In the United States, today is a day of service meant to honor the life and message of Dr. Martin Luther King Jr. Many people have the day off, so it’s easy to coordinate events for people to volunteer and do good within their community. There are plenty of opportunities to go out and do something specifically for the day. These tend to be small time commitments meant to make the most of the volunteers’ work.
Yet, it is only one day out of the year set aside for helping others. Consider expanding commitments to be a year-round thing if capable, double/triple/quadruple the good throughout the year. It doesn’t need to be every week or every month; if committing once every other month is possible, it still goes a long way to help others.
Making the commitment to do something more has its place, specifically for your health. I’ve already mentioned that there’s a lot of positive health benefits for a person who is generous with their time for others. And being generous to themselves. It also sets a great example for your children to do more within their community when they get older.
Below are some ideas for honoring Dr. King’s legacy throughout the year.
What You Can Do Today
If today snuck up on you, there are things that you can do at the last minute. Service does not specifically need to be at a homeless shelter, building homes, or visiting a nursing home. It can be giving something to a random stranger like a cup of coffee, an appetizer, or a kind word of encouragement if you notice they are struggling.
Consider donating to a charity of choice, or signing up today to volunteer in the near future for something you’ve always wanted to do. The most important thing you do all day is taking that first step towards service within your community.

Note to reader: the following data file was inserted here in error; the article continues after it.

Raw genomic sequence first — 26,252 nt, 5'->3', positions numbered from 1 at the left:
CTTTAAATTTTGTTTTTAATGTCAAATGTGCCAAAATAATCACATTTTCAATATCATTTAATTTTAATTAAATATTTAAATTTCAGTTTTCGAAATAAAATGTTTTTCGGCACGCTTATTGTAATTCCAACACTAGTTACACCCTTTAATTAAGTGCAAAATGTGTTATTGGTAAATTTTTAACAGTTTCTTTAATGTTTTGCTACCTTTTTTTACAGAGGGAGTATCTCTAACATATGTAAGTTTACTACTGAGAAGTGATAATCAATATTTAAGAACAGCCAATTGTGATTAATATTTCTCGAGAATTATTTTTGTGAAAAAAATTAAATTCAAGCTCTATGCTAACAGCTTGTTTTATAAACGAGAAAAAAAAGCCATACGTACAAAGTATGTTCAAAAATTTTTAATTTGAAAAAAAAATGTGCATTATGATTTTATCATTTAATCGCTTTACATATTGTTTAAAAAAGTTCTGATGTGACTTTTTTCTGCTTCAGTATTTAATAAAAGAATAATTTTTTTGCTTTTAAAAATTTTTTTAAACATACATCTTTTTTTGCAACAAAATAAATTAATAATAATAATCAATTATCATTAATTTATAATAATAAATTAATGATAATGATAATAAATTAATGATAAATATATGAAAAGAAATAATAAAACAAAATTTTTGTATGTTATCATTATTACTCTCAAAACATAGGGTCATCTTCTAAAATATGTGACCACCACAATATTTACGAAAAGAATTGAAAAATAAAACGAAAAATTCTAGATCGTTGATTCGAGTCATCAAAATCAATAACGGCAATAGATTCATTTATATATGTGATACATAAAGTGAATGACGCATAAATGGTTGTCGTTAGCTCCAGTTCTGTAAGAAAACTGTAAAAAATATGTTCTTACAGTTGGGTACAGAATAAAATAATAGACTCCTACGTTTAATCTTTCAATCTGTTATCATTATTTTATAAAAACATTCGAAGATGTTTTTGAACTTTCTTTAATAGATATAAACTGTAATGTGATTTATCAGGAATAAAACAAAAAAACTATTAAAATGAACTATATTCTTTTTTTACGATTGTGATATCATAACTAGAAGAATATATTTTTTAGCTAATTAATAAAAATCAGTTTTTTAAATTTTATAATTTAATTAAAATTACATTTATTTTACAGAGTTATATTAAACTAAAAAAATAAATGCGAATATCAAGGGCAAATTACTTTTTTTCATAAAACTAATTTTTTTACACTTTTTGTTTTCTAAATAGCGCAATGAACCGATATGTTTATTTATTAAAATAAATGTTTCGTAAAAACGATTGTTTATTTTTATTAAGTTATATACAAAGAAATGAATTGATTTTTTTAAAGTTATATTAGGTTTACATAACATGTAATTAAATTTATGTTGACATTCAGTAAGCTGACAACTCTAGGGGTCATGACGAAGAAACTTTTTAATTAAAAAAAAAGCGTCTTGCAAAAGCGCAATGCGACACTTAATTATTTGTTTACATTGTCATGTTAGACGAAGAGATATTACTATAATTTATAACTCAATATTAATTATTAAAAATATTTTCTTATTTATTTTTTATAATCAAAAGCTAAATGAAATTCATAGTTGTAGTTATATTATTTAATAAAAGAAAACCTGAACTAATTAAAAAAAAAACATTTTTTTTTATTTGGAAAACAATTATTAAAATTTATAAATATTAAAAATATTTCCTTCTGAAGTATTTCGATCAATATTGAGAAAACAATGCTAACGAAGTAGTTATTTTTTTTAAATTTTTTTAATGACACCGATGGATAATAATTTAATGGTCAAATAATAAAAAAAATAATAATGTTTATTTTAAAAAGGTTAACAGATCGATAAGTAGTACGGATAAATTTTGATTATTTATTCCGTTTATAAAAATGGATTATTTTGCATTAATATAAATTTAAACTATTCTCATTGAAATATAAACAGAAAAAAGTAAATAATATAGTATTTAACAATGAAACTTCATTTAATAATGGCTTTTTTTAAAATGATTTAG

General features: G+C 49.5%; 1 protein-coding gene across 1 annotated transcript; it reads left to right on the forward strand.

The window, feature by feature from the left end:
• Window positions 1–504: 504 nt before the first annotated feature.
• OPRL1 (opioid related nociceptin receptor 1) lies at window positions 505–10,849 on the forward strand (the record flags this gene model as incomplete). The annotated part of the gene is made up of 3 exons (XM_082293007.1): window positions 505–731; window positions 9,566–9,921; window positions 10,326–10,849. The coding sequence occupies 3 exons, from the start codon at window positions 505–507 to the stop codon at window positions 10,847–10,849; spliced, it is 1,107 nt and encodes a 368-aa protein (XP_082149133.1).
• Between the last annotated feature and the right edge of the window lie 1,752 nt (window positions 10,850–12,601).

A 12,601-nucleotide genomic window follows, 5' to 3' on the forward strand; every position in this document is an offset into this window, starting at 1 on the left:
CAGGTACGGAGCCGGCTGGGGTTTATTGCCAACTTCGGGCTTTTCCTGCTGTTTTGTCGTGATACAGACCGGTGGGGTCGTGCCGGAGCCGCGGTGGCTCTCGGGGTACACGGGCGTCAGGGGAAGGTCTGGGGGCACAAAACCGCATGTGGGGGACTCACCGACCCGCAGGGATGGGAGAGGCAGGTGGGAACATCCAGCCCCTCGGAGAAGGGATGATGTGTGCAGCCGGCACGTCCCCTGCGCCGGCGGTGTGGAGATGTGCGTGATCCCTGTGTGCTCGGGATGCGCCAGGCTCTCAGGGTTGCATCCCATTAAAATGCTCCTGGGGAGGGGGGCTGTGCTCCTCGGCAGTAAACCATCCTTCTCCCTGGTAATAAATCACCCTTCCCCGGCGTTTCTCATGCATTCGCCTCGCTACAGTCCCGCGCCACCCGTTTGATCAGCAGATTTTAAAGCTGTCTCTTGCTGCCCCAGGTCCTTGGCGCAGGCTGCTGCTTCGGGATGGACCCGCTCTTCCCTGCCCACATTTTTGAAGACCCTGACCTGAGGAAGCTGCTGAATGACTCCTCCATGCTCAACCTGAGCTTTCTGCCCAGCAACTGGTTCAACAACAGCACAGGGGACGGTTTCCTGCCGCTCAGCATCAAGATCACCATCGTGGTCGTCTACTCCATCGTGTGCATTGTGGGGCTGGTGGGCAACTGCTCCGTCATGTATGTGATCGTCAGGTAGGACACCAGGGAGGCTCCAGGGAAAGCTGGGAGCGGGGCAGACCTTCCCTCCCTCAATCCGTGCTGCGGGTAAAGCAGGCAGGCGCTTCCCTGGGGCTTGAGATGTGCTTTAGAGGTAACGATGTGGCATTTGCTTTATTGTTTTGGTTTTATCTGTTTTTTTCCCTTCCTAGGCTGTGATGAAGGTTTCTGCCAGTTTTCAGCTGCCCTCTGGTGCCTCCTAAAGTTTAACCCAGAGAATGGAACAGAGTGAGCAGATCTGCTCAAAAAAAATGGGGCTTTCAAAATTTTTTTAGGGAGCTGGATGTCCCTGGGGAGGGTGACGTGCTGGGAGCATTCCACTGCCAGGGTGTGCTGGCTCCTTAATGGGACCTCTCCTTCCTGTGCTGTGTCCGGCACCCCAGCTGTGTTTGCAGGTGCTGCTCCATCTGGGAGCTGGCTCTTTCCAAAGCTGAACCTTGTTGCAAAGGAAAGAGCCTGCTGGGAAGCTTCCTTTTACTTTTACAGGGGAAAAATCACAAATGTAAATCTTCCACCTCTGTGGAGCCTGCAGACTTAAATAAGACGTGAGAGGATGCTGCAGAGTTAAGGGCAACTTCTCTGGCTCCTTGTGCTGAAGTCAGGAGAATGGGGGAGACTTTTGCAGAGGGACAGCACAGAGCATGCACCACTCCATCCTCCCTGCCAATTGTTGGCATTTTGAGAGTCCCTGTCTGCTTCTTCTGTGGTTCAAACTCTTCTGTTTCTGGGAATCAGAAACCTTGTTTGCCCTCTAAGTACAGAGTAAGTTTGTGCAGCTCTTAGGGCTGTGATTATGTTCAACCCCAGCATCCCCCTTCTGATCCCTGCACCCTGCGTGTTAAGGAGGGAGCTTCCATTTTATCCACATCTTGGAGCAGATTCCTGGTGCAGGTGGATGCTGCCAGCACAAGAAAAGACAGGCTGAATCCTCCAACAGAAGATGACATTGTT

What You Can Do All Year
If you are a crafty person but unable to make a consistent time commitment, you can help by filling a need someplace by making blankets, hats, or other items and sending them off. This is a particularly great project to do if you have a little one or limited mobility.
If you are a more social person, volunteer regularly at a nursing home or homeless shelter. If you are shy about interacting with people, approach a non-profit and offer your abilities to work on something behind the scenes.
If you’ve always wanted to do something this is the year to try it. I’ve always loved working with wildlife and I’ve wanted to become a certified wildlife rehabilitator, specifically for birds. Volunteering at a local wildlife center will be my first step in getting the experience needed for certification.
Passing Service Down
As the parent of a little one, it’s important to make an example of service and volunteering to Jai. To do this, bringing him to an age appropriate opportunity is a great way to start.
There is science behind the importance of children visiting nursing homes for both sides of the generational divide. The residents get the positive interaction, while the little ones get an appreciation and respect for the older generation.
Bring an older child to a meal packing day for a homeless shelter, or a litter clean up program at their favorite park.
Ask them what they would like to do and if the opportunity doesn’t exist, work with them to create something within the community.
The most important thing is to not force the matter: children should want to perform the service. There may be days where you have to skip out of the commitment because your child is unwilling to go. If you respect their wishes, and perhaps alter your commitments to their new interests, it will make volunteering less of a drudery for them and something they’ll want to continue throughout their life.
Likewise, find something that you love and commit some time to it, but don’t do something you have little interest in because you think it’s what others would like. This is about your interests and sharing those interests with others in a service capacity. There is no right or wrong answer in this equation.
Whether you can commit to one day a year or couple days throughout the year, consider taking the time to work within your community as a means to help others. Not only will you feel better for doing so, but you will help make your community become a better place. Throughout the year.
Image Credit: Dick DeMarsico, World Telegram staff photographer